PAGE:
The Way We Were

29 June, 2011 by Alex Winchester

Compensation for sales people in financial services has come under significant public scrutiny since 2008, with many attention-grabbing media headlines throughout the financial crash focussing on the debatable moral and commercial foundations for bankers’ reward packages. This has resulted in substantial challenge to the old ways of rewarding sales people across the wider financial services industry – but why is this, and how should remuneration be adjusted?

How things used to work

In the old world, more sales revenue meant more pay – full stop. A low base salary for a sales person would be supplemented by large pay-outs from a performance-linked bonus scheme, driven by commission on simplistic revenue measures. However, this traditional approach has come under significant political and regulatory examination, and financial organisations themselves have realised that this model does not align with their long-term commercial goals. Incentivising revenue at any cost (numbers for numbers sake) can lead sales people to pursue transactions that:

  • Secure short-term commercial success at the expense of long-term profitability
  • Deliver weaker outcomes for the end-customer
  • Result in increased reputational, regulatory and commercial risk for their employer

As margins diminish and regulatory pressure grows, financial organisations have therefore realised that an overhaul of incentive schemes is urgently required.

So what does this mean? What new measures are being implemented into incentive schemes?

Firstly, the ratio of base salary to bonus is changing, with a significant shift towards higher base salaries and lower bonus schemes, reducing the incentives for risk-taking. The bonus schemes themselves are then also increasingly focussing around four key areas:

  • Customer outcomes: organisations are being tasked with the responsibility of securing stronger outcomes for their end-customer, regardless of whether the product is sold directly or through intermediated channels – and delivering this starts with the sales team.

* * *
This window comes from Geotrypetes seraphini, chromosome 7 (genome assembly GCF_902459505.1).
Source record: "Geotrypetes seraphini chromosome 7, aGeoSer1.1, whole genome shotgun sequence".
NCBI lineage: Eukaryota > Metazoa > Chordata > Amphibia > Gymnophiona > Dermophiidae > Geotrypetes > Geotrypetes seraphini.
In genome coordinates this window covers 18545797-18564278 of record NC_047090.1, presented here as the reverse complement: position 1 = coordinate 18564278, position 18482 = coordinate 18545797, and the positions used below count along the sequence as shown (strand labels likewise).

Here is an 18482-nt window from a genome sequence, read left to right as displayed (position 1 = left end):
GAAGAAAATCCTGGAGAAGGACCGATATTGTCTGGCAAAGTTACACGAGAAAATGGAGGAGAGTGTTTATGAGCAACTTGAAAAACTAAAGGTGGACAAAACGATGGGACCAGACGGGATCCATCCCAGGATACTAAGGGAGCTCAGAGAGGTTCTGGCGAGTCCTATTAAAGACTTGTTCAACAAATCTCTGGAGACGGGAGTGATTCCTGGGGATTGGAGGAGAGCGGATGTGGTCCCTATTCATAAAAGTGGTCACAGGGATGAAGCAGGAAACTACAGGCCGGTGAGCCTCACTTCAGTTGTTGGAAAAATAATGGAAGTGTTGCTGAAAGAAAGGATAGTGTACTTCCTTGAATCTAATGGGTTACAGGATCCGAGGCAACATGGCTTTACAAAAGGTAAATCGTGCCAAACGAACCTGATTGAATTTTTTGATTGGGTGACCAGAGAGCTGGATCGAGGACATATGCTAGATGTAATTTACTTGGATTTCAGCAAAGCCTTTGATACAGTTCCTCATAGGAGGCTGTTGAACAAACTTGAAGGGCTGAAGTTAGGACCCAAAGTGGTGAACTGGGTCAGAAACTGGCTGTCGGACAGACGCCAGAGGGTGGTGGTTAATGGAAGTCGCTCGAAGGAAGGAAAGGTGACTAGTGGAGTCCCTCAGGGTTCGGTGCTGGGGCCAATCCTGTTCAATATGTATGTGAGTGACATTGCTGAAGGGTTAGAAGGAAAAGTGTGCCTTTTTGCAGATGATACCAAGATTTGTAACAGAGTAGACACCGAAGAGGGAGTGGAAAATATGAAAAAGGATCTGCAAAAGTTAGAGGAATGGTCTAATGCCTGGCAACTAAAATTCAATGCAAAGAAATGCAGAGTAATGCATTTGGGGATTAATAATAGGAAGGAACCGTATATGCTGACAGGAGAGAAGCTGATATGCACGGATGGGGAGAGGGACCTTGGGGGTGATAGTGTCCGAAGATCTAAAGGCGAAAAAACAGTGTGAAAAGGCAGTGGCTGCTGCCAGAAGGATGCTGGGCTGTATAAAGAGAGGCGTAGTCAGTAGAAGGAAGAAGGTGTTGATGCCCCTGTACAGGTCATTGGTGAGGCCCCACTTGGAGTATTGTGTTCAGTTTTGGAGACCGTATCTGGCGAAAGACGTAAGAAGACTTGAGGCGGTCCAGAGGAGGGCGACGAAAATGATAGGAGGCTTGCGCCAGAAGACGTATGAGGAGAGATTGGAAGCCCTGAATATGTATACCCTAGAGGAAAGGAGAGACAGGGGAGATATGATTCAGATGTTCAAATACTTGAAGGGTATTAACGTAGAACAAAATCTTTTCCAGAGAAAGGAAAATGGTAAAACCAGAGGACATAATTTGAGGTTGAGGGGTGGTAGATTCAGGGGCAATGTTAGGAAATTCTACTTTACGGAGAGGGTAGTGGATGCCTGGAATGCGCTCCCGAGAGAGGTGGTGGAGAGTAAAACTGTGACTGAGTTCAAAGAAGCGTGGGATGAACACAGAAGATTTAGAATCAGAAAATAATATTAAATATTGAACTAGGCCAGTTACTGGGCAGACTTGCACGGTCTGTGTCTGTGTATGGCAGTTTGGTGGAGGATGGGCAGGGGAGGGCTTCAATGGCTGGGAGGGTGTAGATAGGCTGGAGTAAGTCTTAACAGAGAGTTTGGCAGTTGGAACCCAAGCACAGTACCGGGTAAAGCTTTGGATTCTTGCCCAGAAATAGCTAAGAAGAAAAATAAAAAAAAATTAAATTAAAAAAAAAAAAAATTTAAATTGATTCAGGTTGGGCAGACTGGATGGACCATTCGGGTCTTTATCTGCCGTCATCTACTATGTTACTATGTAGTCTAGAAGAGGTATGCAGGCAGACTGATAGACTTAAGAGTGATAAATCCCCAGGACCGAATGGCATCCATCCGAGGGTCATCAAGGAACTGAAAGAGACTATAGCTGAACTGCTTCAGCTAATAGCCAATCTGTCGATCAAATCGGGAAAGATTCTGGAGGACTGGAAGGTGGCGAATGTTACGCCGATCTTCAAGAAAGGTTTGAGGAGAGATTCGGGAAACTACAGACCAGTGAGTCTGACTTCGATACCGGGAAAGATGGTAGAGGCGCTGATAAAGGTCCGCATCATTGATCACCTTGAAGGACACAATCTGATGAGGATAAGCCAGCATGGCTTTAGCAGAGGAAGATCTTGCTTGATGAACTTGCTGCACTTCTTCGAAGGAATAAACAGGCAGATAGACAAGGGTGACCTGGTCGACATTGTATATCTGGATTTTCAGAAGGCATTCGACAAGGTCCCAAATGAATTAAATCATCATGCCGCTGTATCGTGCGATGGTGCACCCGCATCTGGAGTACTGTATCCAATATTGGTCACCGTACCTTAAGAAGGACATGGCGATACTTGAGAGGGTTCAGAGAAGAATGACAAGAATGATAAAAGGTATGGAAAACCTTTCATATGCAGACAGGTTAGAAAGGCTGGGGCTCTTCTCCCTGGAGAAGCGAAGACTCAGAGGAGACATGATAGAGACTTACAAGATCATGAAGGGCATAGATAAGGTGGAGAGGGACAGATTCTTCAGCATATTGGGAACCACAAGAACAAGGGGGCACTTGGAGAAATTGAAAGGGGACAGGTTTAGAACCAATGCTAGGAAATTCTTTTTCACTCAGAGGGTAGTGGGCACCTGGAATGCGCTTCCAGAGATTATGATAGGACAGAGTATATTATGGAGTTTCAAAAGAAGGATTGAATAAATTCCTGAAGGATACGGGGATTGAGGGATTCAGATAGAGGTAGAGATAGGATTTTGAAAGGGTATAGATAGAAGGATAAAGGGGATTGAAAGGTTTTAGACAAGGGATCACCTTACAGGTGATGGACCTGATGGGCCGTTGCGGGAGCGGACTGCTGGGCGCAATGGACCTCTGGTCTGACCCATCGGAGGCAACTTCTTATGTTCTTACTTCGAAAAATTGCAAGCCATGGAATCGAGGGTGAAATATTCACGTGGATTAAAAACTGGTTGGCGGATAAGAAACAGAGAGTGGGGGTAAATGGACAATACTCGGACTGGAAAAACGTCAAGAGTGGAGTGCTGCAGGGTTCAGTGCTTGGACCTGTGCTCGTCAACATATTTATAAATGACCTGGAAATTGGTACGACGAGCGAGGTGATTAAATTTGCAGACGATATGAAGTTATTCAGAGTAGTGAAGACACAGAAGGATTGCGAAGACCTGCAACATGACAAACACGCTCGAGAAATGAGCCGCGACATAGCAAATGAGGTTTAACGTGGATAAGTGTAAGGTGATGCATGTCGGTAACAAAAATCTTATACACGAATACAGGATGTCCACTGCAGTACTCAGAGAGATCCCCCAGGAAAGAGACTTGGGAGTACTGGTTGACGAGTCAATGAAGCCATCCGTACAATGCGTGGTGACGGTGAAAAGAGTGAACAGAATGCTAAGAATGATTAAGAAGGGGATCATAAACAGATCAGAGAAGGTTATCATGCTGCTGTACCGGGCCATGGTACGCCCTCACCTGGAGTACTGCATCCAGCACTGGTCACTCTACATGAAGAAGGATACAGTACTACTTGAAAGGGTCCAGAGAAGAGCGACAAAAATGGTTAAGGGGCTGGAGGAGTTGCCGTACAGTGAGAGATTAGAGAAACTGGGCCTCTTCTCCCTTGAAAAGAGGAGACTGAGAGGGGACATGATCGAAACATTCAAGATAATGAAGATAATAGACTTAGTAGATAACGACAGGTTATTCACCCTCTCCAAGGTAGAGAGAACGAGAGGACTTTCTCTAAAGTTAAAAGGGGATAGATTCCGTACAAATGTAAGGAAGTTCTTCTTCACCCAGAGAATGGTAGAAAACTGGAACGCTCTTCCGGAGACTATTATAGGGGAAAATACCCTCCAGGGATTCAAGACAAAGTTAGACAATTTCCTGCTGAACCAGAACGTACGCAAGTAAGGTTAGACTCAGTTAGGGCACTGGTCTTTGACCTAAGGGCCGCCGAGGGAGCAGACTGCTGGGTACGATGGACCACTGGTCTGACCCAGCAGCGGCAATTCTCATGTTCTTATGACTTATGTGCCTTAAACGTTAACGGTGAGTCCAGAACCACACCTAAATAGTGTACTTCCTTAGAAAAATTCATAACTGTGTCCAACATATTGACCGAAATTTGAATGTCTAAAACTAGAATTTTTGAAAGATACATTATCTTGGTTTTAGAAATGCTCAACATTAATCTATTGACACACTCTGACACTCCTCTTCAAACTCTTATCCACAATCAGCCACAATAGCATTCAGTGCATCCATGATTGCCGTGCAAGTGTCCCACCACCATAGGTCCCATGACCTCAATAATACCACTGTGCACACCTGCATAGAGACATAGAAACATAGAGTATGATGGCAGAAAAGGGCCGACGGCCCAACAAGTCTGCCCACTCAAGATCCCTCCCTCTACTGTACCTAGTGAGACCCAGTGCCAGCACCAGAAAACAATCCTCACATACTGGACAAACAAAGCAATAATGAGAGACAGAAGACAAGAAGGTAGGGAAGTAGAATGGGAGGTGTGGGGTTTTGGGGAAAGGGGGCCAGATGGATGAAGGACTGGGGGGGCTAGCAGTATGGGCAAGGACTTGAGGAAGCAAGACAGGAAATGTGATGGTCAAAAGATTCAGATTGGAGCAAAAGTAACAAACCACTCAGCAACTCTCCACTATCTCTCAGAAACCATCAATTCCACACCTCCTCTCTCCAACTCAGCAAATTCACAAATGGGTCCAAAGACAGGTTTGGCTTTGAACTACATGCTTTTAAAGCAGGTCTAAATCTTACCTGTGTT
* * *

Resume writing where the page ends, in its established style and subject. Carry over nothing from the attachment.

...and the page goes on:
• Quality revenue: pure revenue metrics are being replaced by measures which assess profitability over the product lifecycle, reflecting associated risk. This helps refocus sales people on delivering long-term profitability.
  • Conduct & behaviours: the responsibility for selling the right product to the right customer at the right time is falling onto the sales person, so performance measures are increasingly assessing compliance with legal, process, and regulatory requirements
  • Strategic objectives: many organisations are refocussing reward around specific strategic objectives, which could be anything from focussing on new product lines to targeting specific customer segments to greater cross-selling

Reward schemes are also being restructured to reflect the relative priority of these assessment criteria, moving to a ‘balanced scorecard’ approach. The implications of this are significant – for example, sales people who fail to meet minimum risk and regulatory requirements may find themselves ineligible for bonus payments due for performance against commercial targets.

What does this mean for the sales organisation?

The metrics and measures featuring in revamped reward schemes reflect the rising significance of assessing behaviour and conduct alongside commercial metrics. This drives appropriate sales that are commercially beneficial over the long-term.

However, the main influence on behaviours and conduct is the culture of the organisation within which the sales people operate, and reward schemes are only one lever for influencing organisational culture. To truly deliver on shareholders’ and regulatory demands, organisations therefore need to transform their sales culture – which is a far greater challenge.